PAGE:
Darolutamide for Non-Metastatic Castration-Resistant Prostate Cancer

May 11, 2020

In July 2019, the FDA approved darolutamide (Nubeqa, Bayer) for men with prostate cancer that has not spread (ie, nonmetastatic) and no longer responds to medical or surgical treatment that lowers testosterone (ie androgen deprivation therapy).


In July 2019, the FDA approved darolutamide (Nubeqa, Bayer) for men with prostate cancer that has not spread (ie, nonmetastatic) and no longer responds to medical or surgical treatment that lowers testosterone (ie androgen deprivation therapy).1 Darolutamide is an androgen-receptor inhibitor that competitively inhibits androgen binding, androgen receptor nuclear translocation, and androgen receptor-mediated transcription.1


Approval of darolutamide was based on the results of the ARAMIS trial, a phase 3 randomized, double blind, multi-center study enrolling 1509 patients with non-metastatic castrate resistant prostate cancer.1,2,3 Patients were randomized in a 2:1 ratio to receive darolutamide 600 mg twice daily by mouth or placebo while continuing androgen deprivation therapy.1,2,3 The primary endpoint was metastasis-free survival, which was assessed by radiographic imaging (bone scans, computerized tomorgraphy [CT], and magnetic resonance imaging [MRI] of chest, abdomen, and pelvis). 1,2,3

Eligible patients for the trial were required to have a diagnosis of castration-resistant prostate cancer, a baseline prostate specific antigen (PSA) level of at least 2 ng per milliliter, a prostate specific antigen (PSA) doubling time of 10 months or less, and an Eastern Cooperative Oncology Group (ECOG) performance status of 0 or 1.2,3  The results indicated a median metastasis-free survival time of 40.4 months in the darolutamide group in comparison with 18.4 months in the placebo group (hazard ratio for metastasis or death in the darolutamide group, 0.41; 95% confidence interval, 0.34 to 0.50; P<0.001).1,2,3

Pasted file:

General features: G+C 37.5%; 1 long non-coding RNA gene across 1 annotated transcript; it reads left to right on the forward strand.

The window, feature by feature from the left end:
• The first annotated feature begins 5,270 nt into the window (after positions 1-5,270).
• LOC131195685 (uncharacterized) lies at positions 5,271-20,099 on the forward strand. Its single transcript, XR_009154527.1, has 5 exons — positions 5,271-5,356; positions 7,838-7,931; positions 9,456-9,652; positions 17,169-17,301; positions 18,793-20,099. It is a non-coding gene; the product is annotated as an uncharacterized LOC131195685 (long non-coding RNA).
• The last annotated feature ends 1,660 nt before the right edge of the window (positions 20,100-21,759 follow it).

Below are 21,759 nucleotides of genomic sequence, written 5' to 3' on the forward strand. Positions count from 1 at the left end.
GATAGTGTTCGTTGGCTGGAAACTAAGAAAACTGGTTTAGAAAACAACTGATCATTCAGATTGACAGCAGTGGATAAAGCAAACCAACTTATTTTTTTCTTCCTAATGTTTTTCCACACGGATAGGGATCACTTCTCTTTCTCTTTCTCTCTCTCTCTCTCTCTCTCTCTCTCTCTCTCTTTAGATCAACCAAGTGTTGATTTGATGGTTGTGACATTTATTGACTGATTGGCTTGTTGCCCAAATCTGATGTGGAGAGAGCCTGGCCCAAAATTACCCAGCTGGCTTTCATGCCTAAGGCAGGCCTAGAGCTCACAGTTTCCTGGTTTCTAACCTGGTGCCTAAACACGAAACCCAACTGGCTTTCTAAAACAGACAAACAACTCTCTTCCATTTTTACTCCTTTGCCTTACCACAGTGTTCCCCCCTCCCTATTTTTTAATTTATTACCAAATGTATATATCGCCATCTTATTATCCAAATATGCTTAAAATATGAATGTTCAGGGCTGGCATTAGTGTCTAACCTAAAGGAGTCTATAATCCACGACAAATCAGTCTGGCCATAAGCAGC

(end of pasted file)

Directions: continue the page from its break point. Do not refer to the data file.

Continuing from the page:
The most common adverse events are fatigue (16%), pain in the extremity (6%), and rash (3%).1 Lab abnormalities included: neutrophil count decrease (20%), aspartate aminotransferase (AST) increase (23%), and bilirubin increase (16%).1

Drug interactions are noted when darolutamide is used with a combined P-glycoprotein plus a strong or moderate cytochrome P450 (CYP)-3A4 inducer or inhibitor.1 Darolutamide also interacts with breast cancer resistant protein (BCRP) substrates.1 Females of childbearing potential and males with female partners of childbearing potential should be advised to use effective contraception during treatment, and for 1 week after the last dose of darolutamide.1

Dosage and Cost                      

In patients with non-metastatic castrate resistant prostate cancer, the recommended dosing for darolutamide is 600 mg (two 300-mg film-coated tablets) taken by mouth twice a day with food (total daily dose [TDD) is 1200 mg]).1 The medication showed be swallowed whole.1 Patients receiving darolutamide should also receive gonadotropin-releasing hormone (GnRH) analog concurrently or should have had a bilateral orchiectomy.1 If a patient misses a dose, they should take the missed dose as soon as they remember prior to the next to the next schedule dose, and they should not take two doses together.1 Dose adjustments are recommended for patients with severe renal impairment (not on dialysis) or moderate hepatic impairment.1 The recommended dose in these patients is 300 mg by twice a day with food.1

Darolutamide is available as 300-mg film coated tablets. The cost per one 300-mg tablet is $115.50, or $13,860/month.4


1. Darolutamide. Package Insert. Bayer HealthCare Pharmaceuticals Inc; 2019. Accessed November 2, 2019.Available at: http://labeling.bayerhealthcare.com/html/products/pi/Nubeqa_PI.pdf.

2. Fizazi K, Shore N, Tammela TL, et al. Darolutamide in nonmetastatic, castration-resistant prostate cancer. N Engl J Med. 2019;380(13):1235-1246. DOI: 10.1056/NEJMoa1815671

3. Efficacy and safety study of darolutamide (ODM-201) in men with high-risk nonmetastatic castration-resistant prostate cancer (ARAMIS). ClinicalTrials.Gov. July 25, 2014. Accessed November 2, 2019. https://clinicaltrials.gov/ct2/show/NCT02200614.

4. Darolutamide. Lexi-Drugs.Lexicomp. Wolters KluwerHealth, Inc. Riverwoods, IL. Accessed November 2, 2019